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cancer Intervention

cancer Intervention - D 1 UNIVERSITY OF Antoni M H Lehman J...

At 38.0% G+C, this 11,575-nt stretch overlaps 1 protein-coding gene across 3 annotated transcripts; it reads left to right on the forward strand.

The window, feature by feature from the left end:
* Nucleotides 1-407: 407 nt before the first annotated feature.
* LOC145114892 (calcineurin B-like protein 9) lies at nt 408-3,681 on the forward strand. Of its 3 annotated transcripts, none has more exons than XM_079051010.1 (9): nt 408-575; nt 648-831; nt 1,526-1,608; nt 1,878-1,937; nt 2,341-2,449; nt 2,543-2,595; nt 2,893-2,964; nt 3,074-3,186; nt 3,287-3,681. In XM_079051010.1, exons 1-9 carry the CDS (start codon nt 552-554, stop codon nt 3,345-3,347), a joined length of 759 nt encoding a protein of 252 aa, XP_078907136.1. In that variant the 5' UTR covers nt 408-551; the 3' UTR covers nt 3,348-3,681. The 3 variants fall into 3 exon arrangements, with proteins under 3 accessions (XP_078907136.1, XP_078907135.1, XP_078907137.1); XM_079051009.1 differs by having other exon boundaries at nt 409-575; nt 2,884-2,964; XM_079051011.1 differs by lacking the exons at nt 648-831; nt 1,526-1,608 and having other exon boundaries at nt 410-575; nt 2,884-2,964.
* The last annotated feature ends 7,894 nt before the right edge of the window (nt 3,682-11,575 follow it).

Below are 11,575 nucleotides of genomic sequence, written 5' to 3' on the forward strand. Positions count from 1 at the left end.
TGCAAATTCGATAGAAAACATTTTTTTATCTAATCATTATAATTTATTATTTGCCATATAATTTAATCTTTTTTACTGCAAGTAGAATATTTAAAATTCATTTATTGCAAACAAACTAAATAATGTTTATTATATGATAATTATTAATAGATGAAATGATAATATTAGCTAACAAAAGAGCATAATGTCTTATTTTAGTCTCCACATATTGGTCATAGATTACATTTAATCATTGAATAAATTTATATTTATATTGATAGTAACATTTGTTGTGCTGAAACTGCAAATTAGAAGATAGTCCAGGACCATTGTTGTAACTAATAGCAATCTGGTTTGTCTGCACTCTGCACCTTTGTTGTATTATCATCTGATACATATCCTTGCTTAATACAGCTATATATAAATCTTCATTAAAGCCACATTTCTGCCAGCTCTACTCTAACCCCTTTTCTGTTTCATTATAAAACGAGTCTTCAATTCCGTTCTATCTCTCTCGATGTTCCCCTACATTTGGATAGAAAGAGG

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Unformatted text preview: D 1 UNIVERSITY OF Antoni, M. H., Lehman, J. M., Kilbourn, K. M., Boyers, A. E., Culver, J. L., Alferi, S. M., Yount, S. E., McGregor,-B. A., Arena, P. L., Harris, S. D., Price, A. A., & Carver, C. S. (2001). Cognitive-behavioral stress management intervention decreases the prevalence of depression and enhances benefit finding among women under treatment for early—stage breast cancer. Health Psychology, E, 20— 32. Copyright 2001 by the American Psychological Association, Inc. This article has been copied and delivered electronically by permission. No further copying or distribution is permitted without permission of the publisher. Department of Psychology PO. Box 248185 Coral Gables, FL 55124-2070 Telephone (505) 284-2814 Fax (505) 284-3402 Health Psychology 2001, Vol. 20. No. 1. 204?. Copyright 2001 by the American Psychological Association. Inc. t)278—6l$3/01/$5.00 D01: 10.lt)37/l0278-6l33.20.1.20 Cognitive—Behavioral Stress Management Intervention Decreases the Prevalence of Depression and Enhances Benefit Finding Among Women Under Treatment for Early-Stage Breast Cancer Michael H. Antoni, Jessica M. Lehman, Kristin M. Kilboum, Amy E. Boyers, Jenifer L. Culver, Susan M. Alferi, Susan E. Yount, Bonnie A. McGregor, Patricia L. Arena, Suzanne D. Harris, Alicia A. Price, and Charles S. Carver University of Miami The authors tested effects of a 10-week group cognitive—behavioral stress management intervention among 100 women newly treated for Stage 0—11 breast cancer. The intervention reduced prevalence of moderate depression (which remained relatively stable in the control condition) but did not affect other measures of emotional distress. The intervention also increased participants’ reports that having breast cancer had made positive contributions to their lives, and it increased generalized optimism. Both remained significantly elevated at a 3-month follow—up of the intervention. Further analysis revealed that the intervention had its greatest impact on these 2 variables among women who were lowest in optimism at baseline, Discussion centers on the importance of examining positive responses to traumatic events— growth. appreciation of life, shift in priorities, and positive affectvas well as negative responses. Key words: stress management, benefit finding. depression. breast cancer Approximately 175,000 women in the United States were diag‘ nosed with breast cancer in 1999 (American Cancer Society, 1999). Breast cancer patients confront a variety of stressors, in- cluding the diagnosis itself (Andrykowski, Cordova, Studts, & Miller, 1998; Glanz & Lerman, 1992; Stanton & Snider, 1993); intrusive medical procedures and aversive side effects of treatment (Gottschalk & Hoigaard, 1986; Hann, Jacobsen, Martin, Azzarello, & Greenberg, 1998; Jacobson, Bovbjerg, & Redd, 1993; Jacobsen et al., 1995; Kaplan. 1994; Longman, Braden, & Mishel, 1996); and a variety of personal. psychological, and physical losses (Carver et al., 1998; Deadman, Dewey, Owens, Leinster, & Slade, 1989; Schag et al., 1993; Spiegel, 1996). The impact of this experience has changed over the years for many women, however. Improvement in medical procedures and changes in the psychological climate surrounding the disease have both helped to blunt the impact of cancer and its treatment. Michael H. Antoni, Jessica M. Lehman, Kristin M. Kilbourn, Amy E. Boyers, Jenifer L. Culver. Susan M. Alferi, Susan E. Yount. Bonnie A. McGregor. Patricia L. Arena, Suzanne D. Harris, Alicia A. Price. and Charles S. Carver, Department of Psychology, University of Miami. This project was supported by a research grant from the National Cancer Institute (CA-64710) and a training grant from the Department of Defense (J4236-DAMD1794). We are grateful to Robert P. Derhagopian, Alan S. Livingstone, Frederick L. Moffat Jr., Jodeen E. Boggs, Sharlene Weiss, and the Dade County American Cancer Society for their help in recruiting participants, and to Sheri L. Johnson for statistical help. We are also deeply grateful to the participants themselves, for sharing their time and experi- ences with us. Correspondence concerning this article should be addressed to Michael H. Antoni, Department of Psychology. University of Miami, Coral Gables, Florida 33124-2070. Electronic mail may be sent to [email protected] Research in the last 10 years has found that, in the absence of prior history of psychiatric disturbance, among early—stage breast cancer patients (i.e., Stage I or Stage II, which have good prognoses). severe psychiatric symptoms are relatively rare and far less com- mon than among patients with more advanced cancers (Andersen, Anderson, & deProsse, 1989: Bloom et al., 1987; Carver et al., 1993; Ganz. Rowland, Desmond, Meyerowitz, & Wyatt, 1998; Gordon et al., 1980; Lansky et al., 1985; Penman et al., 1987; for reviews see Glanz & Lerman, 1992; Irvine, Brown, Crooks, Rob- erts, & Browne, 1991; Meyer & Salovey, 1996). The experience of early-stage breast cancer is now widely seen as a crisis in the woman’s life that has many diverse ramifications (Spencer et al., 1999) but that is weathered successfully by the majority of patients during the period of about 1 year postsurgery (Andersen et al., 1989). Positive Consequences Although diagnosis of and treatment for cancer are distressing and disruptive, there is an increasing awareness in both research and clinical communities that the cancer experience often has sequelae that patients view as positive or beneficial. A substantial number of patients report experiences such as improvement in personal resources and skills, an enhanced sense of purpose, en- hanced spirituality, closer relationships with significant others, and changes in life priorities (e.g., Andrykowski, Brady, & Hunt, 1993; Collins, Taylor, & Skokan, I990; Curbow, Legrow, Baker, Win- gard, & Somerfield, 1993; Dow, Ferrell, Leigh, Ly. & Gulasek- aram, 1996; Ferrell, Dow, Leigh, Ly. & Gulasekaram, 1995; Ferrell, Grant. Funk, Otis-Green, & Garcia. 1997: Fromm, An- drykowski, & Hunt. 1996; Kahn & Stcevcs, 1993; Kurtz, Wyatt, & Kurtz, 1995; Snodgrass, 1998). As paradoxical as it seems, some cancer patients say that being diagnosed with cancer has been a N I BENEFIT FINDING IN CANCER 21 positive experience in their lives (Thornton, 1999, reviewed this literature in detail). Such findings among cancer patientsjoin a diffuse but growing literature in other areas suggesting that traumatic events can yield positive outcomes (e.g., Affleck & Tennen, 1996; Aldwin, Sutton. & Lachman, 1996; Davis, Nolen-Hoeksema, & Larson, 1998; Ebersole & Flores, 1989: Folkman, 1997; Ickovics & Park, 1998: Lehman et al., 1993; McMillcn, Smith, & Fisher. 1997: McMillen, Zuravin, & Rideout, 1995; Mohr et al., 1999; O’Leary & lckovics, 1995; Park, Cohen, & March, 1996; Schaefer & Moos, 1992; Tcdeschi & Calhoun, 1995, 1996; Tedeschi. Park, & Calhoun. 1998; Thompson, 1985; Updegraff & Taylor, in press). The events studied have varied widely, including bereavement, infertility, childhood sexual abuse. tornadoes, mass killings, and plane crashes. The perception of benefit does not appear to stem primar- ily from the passage of time since the event occurred—it some— times occurs quite early (Burt & Katz, 1987; Fromm et a1., 1996; McMillen et £11., 1997). Neither does it reflect simply an absence of distress (Fromm et a1., 1996; Park et at, 1996; Ryff. 1989)— indeed, there is even some suggestion that event severity can relate positively to positive sequelae, as though severe events offer the most potential for growth (McMillen ct 211., 1997). On the other hand, there is some evidence that finding benefit in trauma may reduce later distress (McMillen et al., 1997). It seems to permit resolution of the experience, allowing the person to move onward with life (cf. Carver & Scheier, 1998; Folkman, 1997; Janoff— Bulman, 1992; Scheier & Carver, in press; Taylor, 1983). . Tedeschi and Calhoun (1995; Calhoun & Tedeschi, 1998, 1999), who have studied the experience of growth after trauma in some detail, suggest that clinical intervention can help foster such growth—that is, in their view, an intervention can take advantage of the trauma-induced disruption in the person's life to foster a new organization of the self that is better than the pre-existing one. This possibility is intriguing, but we are unaware of any research that has addressed it empirically. Doing so was one purpose of the study reported here. Most current interventions with cancer patients (Andersen, 1992; Trijsburg, van Knippenberg, & Rijpma, 1992) use a com— bination of cognitiveibehavioral stress management (CBSM) techniques. 0f the studies reviewed by Trijsburg et al. (1992). almost all had reduction of stress and distress as the primary goal. Other goals included increasing effective coping strategies (11 of 22 studies); expression of concerns and feelings (10); preserving social support (9); debunking myths about the illness (8); promot— ing hope, positive self—image. and adequate sexual relations (5); and encouraging relaxation (5). In the study reported here we examined the influence of a CBSM intervention with the goals just outlined, in a sample of early—stage breast cancer patients. The intervention was designed to teach behavioral and cognitive strategies in a supportive group setting and to give women the opportunity to role play the strat— egies. The intervention had not been designed specifically to enhance benefit finding; however, it appeared to us that it might well yield such an effect as well as ameliorate negative reactions. For that reason we included a measure of benefit finding in the study as well as measures of emotional upset. The women were recruited into the project shortly after surgery and were random— ized to either the psychosocial intervention or to a more limited control experience. We followed patients throughout the first year after their cancer diagnosis and treatment. We assessed the impact of the intervention on several outcomes: distress (mood disturbance. depressive symptoms, and thought intrusion and avoidance), perceptions of benefit from having breast cancer, and generalized optimism about the future. We also in- cluded a measure of emotional processing, to test whether en- hanced emotional processing is a mechanism for the intervention‘s benefits. Finally, we examined a potential moderating role for dispositional Optimism. We predicted that women initially lower in optimism, being in the greatest need, would benefit most from the intervention. We note, however, that an alternative hypothesis might be posed: that women high in optimism, being most open to the possibility of gain, would benefit most from the intervention. Method Participants Participants were early—stage breast cancer patients recruited from sev- eral hospitals and medical practices in the Miami, Florida, area. In most cases, they responded to a letter from their physicians soliciting their participation. Others were recruited through flyers placed in offices and distributed by the American Cancer Society. In all cases the study was described as a project on the effects of stress management training on the experiences of women undergoing treatment for breast cancer. Interested women called the project’s phone number and spoke with a (female) researcher who screened them for eligibility. Information regarding staging and date of surgery was obtained in this phone screen. Of the women contacted by letter, approximately 80% called for more information: of those who called. 98.6% of those who met inclusion criteria participated in the first assessment. Criteria for inclusion were ( a) breast cancer diagnosed at Stage II or below and (b) surgery within the last 8 weeks. Potential participants were excluded if they reported a prior cancer (7), prior psy— chiatric treatment for serious disorder (hospitaliLation or fonnal diagnosis of psychosis. major depressive episode. panic attacks. suicidality, or sub- stance dependence—S), major concurrent disease (4), or lack of fluency in English (1). The effects of the intervention were studied over an extended period of time. The sample discussed here consists of the 100 women who completed initial assessments, postintervention assessments, a 3—month postinterven- tion follow-up, and a 9—month postintervention follow-up. A total of 136 women completed the initial assessment. Attrition was as follows: Eleven dropped out by the postintervention assessment (8.1%): 9 more (6.6% of the starting sample) failed to complete the 3—month follow-up; and 16 more (11.8% of the starting sample) failed to complete the final 9-month follow- up. Attrition did not differ by condition at any of these intervals. Comparisons between women who did and did not leave the study yielded no difference in regard to stage. number of positive nodes. surgical procedure, age, ethnicity, marital status, or presence versus absence of chemotherapy or radiation (all ps > .2, except ethnicity, which had [7 > .08). Those who left before posttreatment did not differ from those who stayed on any initial variable (optimism, distress, depression, avoidance, intrusion, or positive contributions, all ps > .3). Those who left between posttreatment and 3-month follow-up did not differ on any posttreatment variable from those who stayed (all ps except one > .3: Center for Epidenriologic Studies—Depression scale [CES—D: Radloff, 1977] p = .09, tending to be higher among those who did not continue), Those who completed the 9emonth follow-up did not differ from those who dropped out on any of the variables described above at baseline or on any index of distress or the measure of positive contributions at posttreatment or the 3—month follow-up tall ps > ,5). Diagnoses of the 100 women who completed all assessments were Stage 0 (ti = 10), Stage 1 (n = 48), or Stage 11 (n = 41). Nodal involvement 22 ANTON] ET AL. ranged from 0 to 24 (M = 1.34. SD = 4.34). Forty~eight ofthe women had lumpectomies, 40 had mastectomies, 11 had bilateral mastectomies, and 1 had a bilateral lumpectomy; 42 of the women were subsequently treated with chemotherapy, 47 were treated with radiation (19 of these received both chemotherapy and radiation), and 47 received tamoxifen. The mean age was 50.23 years (SD = 9.15, range = 29—79). Patticipants included 74 non-Hispanic Whites, 16 Hispanics, 6 Blacks, and 4 self—identified as "other." Seventy/five of the women were married or in an equivalent relationship. 13 were divorced or separated, 3 were widowed, and 9 were single. Fortyeone responded affirmatively to the question “To the best of your knowledge, do you have a family history of breast cancer?" The average amount of education was 15.21 years (SD = 2.20). Eighty-two women were currently employed. and 18 were not currently working outside the home. Procedure Participants completed an initial assessment by mail 4—8 weeks after their surgery date. After this, participants were randomly assigned to the intervention or control condition. The intervention took place over a 10-week period following the initial assessment. Women assigned to the intervention (n — 47) participated in a CBSM intervention (described below) beginning 6—8 weeks after surgery. The women were reassessed shortly after the conclusion of the intervention (which was 3 months after the initial assessment), again after a 3-month follow-up, and again after a 9-month follow-up (which was a total of 14 months after surgery). Women assigned to the control condition (21 = 53) were invited to participate in a 1-day seminar approximately 16—18 weeks postsurgcry, a time that was after completion of the second assessment (which, as in the case of the intervention group, was 3 months after the initial assessment). Similar to the intervention group, women in the control group were then assessed again after a 3-month follow-up, and again after a 9-month follow-up. Participants in both conditions met in groups of up to 8 in a large room within the Psychological Services center at the University of Miami came pus or in a similar room on the University of Miami medical campus. Each room was equipped with flat couches used exclusively for progressive muscle relaxation (PMR) exercises. Both the intervention and the 1—day seminar were co-led by postdoctoral fellows and advanced graduate stu- dents in clinical psychology who had been trained in the intervention and seminar protocols. All were female, and each rotated between intervention and control cohorts. Assessments were handled by graduate students who were not conduct- ing the intervention with that cohort. Although the timing of the assess- ments was tied to the time of surgery rather than to other medical events, such as adjuvant therapy, each assessment included measures of such medical events. Intervention. The intervention was a closed, structured group intervenv tion (Antoni, in press), which met weekly for ten 2-hr sessions (cf, Antoni et al., 1991: Lutgendorf et al., 1997) and used CBSM techniques inter- woven with didactics. It included in-session didactic material and experi- ential exercises and out-of-session assignments (practicing relaxation ex- ercises and monitoring stress responses). The intervention focused on learning to cope better with daily stressors of cancer- and treatment—related problems and issues and optimizing one’s use of social resources. The intervention used group members and group leaders as role models (for positive social comparisons and social support); encouraged emotional expression: replaced doubt appraisals with a sense of confidence by means of cognitive restructuring (Beck & Emery, 1985); and honed skills in anxiety reduction (by PMR and relaxing imagery, Bernstein & Borkovec. 1973), interpersonal conflict resolution, and emotional expression (by means of assertion training: Fensterheim & Baer, 1975). The CBSM package thus included both problem-focused (e.g., active coping and planning) and emotion-focused (e.g., relaxation training, use of emotional suPport) coping strategies. Attendance at the 10 group meetings averaged 8.65 (SD = 1.44, Mdn = 9, range: 5—10). Reports were also collected on the incidence of relaxation practice outside group meetings (although this request received only partial compliance). Of the 39 women who reported on this variable for 6 or more weeks, the average rate of weekly practice reported was 6.03 (SD = 3.24). Control-group .reminar. Rather than using a no-treatment control group, we used a procedure in which participants received a condensed version of the information provided in the full—scale intervention. Women in this condition attended a daylong seminar (56 hr) during which they received information about the nature and effects of stress reactions: an outline of the cognitive appraisal process and how it relates to stress and emotional states: practice on various relaxation training exercises; and exercises for changing self-defeating cognitive appraisals, reducing ten» sion. and acquiring adaptive coping strategies. This session was designed to provide at least some information on all topics covered in the CBSM condition. However, it lacked the therapeutic group environment and accompanying emotional support: the opportunity to hear about other group members” weekly frustrations and triumphs in dealing with their situation: the opportunity to role play the techniques and receive group feedback; and the opportunity to observe other group mem- bers model new appraisals, relaxation techniques. and coping strategies. Obviously. the presentation of all materials was also much more condensed than in the intervention groups. This type of control has at least two benefits compared to no-treatment control or wait-list control grou...